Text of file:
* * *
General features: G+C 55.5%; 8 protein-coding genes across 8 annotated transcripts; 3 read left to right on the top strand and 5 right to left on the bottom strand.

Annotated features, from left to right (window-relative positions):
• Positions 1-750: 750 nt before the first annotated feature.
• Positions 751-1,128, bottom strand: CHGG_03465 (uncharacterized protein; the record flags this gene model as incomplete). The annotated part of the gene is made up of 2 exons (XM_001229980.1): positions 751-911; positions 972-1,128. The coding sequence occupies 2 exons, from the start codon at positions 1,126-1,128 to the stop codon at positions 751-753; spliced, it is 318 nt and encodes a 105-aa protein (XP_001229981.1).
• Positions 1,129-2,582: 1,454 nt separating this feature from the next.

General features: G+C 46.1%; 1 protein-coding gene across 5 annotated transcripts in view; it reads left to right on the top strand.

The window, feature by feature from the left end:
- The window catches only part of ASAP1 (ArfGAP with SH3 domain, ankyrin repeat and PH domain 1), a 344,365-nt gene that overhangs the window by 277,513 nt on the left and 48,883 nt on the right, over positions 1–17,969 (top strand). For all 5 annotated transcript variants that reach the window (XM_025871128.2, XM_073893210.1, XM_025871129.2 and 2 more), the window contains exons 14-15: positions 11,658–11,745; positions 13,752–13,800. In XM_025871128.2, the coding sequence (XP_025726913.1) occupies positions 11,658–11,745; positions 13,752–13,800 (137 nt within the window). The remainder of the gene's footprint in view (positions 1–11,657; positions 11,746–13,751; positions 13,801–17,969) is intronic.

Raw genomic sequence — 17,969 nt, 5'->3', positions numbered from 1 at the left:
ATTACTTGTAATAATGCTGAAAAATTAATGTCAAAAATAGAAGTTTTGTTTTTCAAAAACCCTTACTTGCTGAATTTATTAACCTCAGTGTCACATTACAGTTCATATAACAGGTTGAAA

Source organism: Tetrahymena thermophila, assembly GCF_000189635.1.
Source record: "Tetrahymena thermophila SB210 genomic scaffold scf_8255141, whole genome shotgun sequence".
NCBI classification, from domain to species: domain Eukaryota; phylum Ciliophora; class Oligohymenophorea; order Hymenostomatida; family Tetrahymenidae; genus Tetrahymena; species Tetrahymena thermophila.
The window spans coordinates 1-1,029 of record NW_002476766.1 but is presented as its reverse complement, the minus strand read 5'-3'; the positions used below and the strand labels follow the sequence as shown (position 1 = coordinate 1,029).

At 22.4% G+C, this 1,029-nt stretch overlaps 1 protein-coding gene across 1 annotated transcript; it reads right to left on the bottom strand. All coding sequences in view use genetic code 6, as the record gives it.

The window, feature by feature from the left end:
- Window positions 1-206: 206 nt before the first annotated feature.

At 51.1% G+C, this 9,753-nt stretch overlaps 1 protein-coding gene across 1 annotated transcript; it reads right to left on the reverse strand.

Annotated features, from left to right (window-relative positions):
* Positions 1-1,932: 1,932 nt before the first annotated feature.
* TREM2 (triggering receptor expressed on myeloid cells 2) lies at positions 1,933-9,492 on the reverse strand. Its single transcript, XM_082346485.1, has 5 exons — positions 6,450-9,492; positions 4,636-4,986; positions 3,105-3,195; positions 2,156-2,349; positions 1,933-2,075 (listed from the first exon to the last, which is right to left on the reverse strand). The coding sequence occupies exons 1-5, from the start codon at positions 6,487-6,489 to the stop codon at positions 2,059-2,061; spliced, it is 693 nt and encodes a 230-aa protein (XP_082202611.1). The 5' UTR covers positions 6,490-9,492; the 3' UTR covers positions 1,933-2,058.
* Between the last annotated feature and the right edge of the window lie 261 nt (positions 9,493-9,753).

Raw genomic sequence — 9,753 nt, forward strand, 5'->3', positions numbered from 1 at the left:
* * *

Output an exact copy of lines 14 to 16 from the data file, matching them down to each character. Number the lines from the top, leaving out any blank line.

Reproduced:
The window spans coordinates 1-1,029 of record NW_002476766.1 but is presented as its reverse complement, the minus strand read 5'-3'; the positions used below and the strand labels follow the sequence as shown (position 1 = coordinate 1,029).

At 22.4% G+C, this 1,029-nt stretch overlaps 1 protein-coding gene across 1 annotated transcript; it reads right to left on the bottom strand. All coding sequences in view use genetic code 6, as the record gives it.

The window, feature by feature from the left end: